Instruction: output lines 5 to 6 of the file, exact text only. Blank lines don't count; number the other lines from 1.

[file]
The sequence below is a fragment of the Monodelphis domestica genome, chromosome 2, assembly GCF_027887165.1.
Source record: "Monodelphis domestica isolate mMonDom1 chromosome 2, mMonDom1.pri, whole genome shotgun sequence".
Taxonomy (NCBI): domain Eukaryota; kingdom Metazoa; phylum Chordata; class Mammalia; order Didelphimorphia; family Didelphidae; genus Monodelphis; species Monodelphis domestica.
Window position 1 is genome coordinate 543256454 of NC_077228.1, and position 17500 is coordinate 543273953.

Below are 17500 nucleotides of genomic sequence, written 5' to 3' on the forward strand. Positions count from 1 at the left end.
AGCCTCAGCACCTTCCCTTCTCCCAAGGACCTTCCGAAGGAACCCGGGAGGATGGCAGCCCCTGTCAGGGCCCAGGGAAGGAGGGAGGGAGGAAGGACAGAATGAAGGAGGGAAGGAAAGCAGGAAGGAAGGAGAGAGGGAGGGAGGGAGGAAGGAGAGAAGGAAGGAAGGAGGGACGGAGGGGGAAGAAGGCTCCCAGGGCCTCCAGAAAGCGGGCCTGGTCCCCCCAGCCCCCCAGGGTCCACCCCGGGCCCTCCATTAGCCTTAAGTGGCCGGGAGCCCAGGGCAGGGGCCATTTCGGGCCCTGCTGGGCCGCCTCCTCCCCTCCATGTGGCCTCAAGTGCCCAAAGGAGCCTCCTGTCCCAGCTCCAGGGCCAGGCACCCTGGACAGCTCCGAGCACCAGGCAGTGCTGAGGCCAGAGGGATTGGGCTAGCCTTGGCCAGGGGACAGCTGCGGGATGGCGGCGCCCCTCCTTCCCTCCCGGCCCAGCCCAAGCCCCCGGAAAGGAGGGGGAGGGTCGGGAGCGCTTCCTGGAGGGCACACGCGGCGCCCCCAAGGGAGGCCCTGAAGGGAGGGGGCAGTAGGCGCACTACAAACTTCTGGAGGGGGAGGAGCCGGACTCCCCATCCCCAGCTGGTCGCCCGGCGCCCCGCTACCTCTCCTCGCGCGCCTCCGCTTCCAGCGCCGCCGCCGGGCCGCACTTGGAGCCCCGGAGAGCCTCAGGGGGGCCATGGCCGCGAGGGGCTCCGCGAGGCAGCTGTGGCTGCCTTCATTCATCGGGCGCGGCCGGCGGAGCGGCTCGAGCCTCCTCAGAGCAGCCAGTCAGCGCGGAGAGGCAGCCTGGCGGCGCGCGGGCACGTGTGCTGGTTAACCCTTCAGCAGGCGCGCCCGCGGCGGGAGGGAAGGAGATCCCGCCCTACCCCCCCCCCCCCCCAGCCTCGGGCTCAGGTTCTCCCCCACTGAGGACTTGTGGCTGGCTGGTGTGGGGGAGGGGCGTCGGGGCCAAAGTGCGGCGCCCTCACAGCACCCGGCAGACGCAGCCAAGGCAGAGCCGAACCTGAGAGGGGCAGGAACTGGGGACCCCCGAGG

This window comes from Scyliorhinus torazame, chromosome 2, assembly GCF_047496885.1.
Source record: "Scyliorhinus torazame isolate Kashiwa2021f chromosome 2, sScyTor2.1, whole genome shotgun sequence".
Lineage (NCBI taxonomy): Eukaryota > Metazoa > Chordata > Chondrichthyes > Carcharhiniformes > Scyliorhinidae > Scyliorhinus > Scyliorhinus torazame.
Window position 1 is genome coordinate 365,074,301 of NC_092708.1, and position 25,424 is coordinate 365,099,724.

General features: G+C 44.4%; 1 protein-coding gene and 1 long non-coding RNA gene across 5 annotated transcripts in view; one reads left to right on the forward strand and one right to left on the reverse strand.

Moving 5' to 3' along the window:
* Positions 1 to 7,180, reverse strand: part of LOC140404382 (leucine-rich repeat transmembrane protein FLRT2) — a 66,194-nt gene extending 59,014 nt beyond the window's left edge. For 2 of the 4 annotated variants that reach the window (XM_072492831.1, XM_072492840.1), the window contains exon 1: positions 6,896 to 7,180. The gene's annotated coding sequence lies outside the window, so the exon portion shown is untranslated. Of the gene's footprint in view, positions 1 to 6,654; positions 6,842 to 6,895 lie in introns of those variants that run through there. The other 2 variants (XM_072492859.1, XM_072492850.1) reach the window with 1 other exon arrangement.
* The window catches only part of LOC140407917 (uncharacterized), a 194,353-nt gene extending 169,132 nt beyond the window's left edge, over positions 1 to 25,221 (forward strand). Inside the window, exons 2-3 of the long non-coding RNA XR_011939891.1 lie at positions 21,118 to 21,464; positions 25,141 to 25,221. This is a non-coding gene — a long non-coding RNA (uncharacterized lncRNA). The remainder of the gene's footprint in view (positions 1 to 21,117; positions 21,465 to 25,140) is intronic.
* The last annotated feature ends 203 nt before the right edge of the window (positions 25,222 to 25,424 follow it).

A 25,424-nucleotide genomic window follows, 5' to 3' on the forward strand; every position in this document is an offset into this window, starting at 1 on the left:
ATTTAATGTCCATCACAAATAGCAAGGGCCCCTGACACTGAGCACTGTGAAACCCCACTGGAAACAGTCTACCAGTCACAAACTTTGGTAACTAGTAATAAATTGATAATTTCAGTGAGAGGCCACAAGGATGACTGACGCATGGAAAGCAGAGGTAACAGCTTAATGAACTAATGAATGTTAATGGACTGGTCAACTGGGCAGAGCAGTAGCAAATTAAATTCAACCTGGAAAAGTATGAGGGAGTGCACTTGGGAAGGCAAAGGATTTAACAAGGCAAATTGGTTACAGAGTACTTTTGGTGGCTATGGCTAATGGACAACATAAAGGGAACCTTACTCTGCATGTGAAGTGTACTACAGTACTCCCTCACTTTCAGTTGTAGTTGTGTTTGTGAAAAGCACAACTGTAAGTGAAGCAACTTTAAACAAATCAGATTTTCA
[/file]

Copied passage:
Below are 17500 nucleotides of genomic sequence, written 5' to 3' on the forward strand. Positions count from 1 at the left end.
AGCCTCAGCACCTTCCCTTCTCCCAAGGACCTTCCGAAGGAACCCGGGAGGATGGCAGCCCCTGTCAGGGCCCAGGGAAGGAGGGAGGGAGGAAGGACAGAATGAAGGAGGGAAGGAAAGCAGGAAGGAAGGAGAGAGGGAGGGAGGGAGGAAGGAGAGAAGGAAGGAAGGAGGGACGGAGGGGGAAGAAGGCTCCCAGGGCCTCCAGAAAGCGGGCCTGGTCCCCCCAGCCCCCCAGGGTCCACCCCGGGCCCTCCATTAGCCTTAAGTGGCCGGGAGCCCAGGGCAGGGGCCATTTCGGGCCCTGCTGGGCCGCCTCCTCCCCTCCATGTGGCCTCAAGTGCCCAAAGGAGCCTCCTGTCCCAGCTCCAGGGCCAGGCACCCTGGACAGCTCCGAGCACCAGGCAGTGCTGAGGCCAGAGGGATTGGGCTAGCCTTGGCCAGGGGACAGCTGCGGGATGGCGGCGCCCCTCCTTCCCTCCCGGCCCAGCCCAAGCCCCCGGAAAGGAGGGGGAGGGTCGGGAGCGCTTCCTGGAGGGCACACGCGGCGCCCCCAAGGGAGGCCCTGAAGGGAGGGGGCAGTAGGCGCACTACAAACTTCTGGAGGGGGAGGAGCCGGACTCCCCATCCCCAGCTGGTCGCCCGGCGCCCCGCTACCTCTCCTCGCGCGCCTCCGCTTCCAGCGCCGCCGCCGGGCCGCACTTGGAGCCCCGGAGAGCCTCAGGGGGGCCATGGCCGCGAGGGGCTCCGCGAGGCAGCTGTGGCTGCCTTCATTCATCGGGCGCGGCCGGCGGAGCGGCTCGAGCCTCCTCAGAGCAGCCAGTCAGCGCGGAGAGGCAGCCTGGCGGCGCGCGGGCACGTGTGCTGGTTAACCCTTCAGCAGGCGCGCCCGCGGCGGGAGGGAAGGAGATCCCGCCCTACCCCCCCCCCCCCCCAGCCTCGGGCTCAGGTTCTCCCCCACTGAGGACTTGTGGCTGGCTGGTGTGGGGGAGGGGCGTCGGGGCCAAAGTGCGGCGCCCTCACAGCACCCGGCAGACGCAGCCAAGGCAGAGCCGAACCTGAGAGGGGCAGGAACTGGGGACCCCCGAGG